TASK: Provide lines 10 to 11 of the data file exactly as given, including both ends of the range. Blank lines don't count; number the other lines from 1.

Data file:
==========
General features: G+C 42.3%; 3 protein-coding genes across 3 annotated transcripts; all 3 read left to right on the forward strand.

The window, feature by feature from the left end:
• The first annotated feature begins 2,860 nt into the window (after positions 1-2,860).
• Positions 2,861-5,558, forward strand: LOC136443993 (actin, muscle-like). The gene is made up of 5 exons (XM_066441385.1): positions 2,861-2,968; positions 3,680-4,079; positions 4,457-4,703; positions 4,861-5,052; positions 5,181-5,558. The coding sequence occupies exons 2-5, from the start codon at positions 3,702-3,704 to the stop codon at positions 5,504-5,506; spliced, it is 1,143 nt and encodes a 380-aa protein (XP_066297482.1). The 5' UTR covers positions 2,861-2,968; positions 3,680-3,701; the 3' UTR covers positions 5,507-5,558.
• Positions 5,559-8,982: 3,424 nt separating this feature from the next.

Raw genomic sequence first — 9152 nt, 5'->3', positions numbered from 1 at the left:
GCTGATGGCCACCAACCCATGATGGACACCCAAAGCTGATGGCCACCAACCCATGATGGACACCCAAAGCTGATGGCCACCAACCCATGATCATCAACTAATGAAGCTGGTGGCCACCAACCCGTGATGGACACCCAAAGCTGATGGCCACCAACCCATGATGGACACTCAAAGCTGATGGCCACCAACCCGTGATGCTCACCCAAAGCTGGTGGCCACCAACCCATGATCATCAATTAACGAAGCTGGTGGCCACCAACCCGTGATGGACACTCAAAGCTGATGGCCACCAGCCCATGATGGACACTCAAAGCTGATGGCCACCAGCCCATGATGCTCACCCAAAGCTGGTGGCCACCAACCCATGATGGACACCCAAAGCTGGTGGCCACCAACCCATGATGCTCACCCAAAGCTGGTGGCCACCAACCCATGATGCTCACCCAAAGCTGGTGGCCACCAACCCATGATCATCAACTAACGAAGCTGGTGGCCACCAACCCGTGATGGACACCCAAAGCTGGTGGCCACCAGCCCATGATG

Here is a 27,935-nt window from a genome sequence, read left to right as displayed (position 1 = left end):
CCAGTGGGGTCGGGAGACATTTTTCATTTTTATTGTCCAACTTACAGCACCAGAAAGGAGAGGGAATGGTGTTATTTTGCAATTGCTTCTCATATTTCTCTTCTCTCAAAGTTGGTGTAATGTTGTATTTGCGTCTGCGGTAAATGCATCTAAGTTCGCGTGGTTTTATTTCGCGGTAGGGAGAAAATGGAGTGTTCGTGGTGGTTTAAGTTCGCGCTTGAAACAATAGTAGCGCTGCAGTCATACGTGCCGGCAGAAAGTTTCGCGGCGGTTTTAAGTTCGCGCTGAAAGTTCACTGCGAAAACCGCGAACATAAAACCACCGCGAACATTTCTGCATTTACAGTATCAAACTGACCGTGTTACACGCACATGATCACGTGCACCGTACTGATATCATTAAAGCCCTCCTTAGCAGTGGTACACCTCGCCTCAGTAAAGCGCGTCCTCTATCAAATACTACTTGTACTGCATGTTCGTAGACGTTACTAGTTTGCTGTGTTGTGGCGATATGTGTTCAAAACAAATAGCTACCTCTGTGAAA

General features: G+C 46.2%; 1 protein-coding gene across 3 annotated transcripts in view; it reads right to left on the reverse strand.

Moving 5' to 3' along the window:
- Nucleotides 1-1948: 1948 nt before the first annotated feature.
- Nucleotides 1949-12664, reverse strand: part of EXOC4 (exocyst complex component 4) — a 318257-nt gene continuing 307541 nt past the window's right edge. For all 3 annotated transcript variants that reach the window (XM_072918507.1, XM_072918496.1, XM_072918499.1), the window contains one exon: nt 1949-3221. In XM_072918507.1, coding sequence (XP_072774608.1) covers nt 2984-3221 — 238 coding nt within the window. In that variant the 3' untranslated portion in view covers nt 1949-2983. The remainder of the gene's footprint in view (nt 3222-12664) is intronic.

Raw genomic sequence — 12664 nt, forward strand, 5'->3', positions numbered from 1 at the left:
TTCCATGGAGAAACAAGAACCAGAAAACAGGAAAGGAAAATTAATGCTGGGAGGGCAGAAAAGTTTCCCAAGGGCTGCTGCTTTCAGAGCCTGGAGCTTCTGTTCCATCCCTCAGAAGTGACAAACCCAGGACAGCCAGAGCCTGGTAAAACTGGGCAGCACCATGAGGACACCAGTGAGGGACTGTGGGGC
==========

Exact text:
General features: G+C 46.2%; 1 protein-coding gene across 3 annotated transcripts in view; it reads right to left on the reverse strand.

Moving 5' to 3' along the window: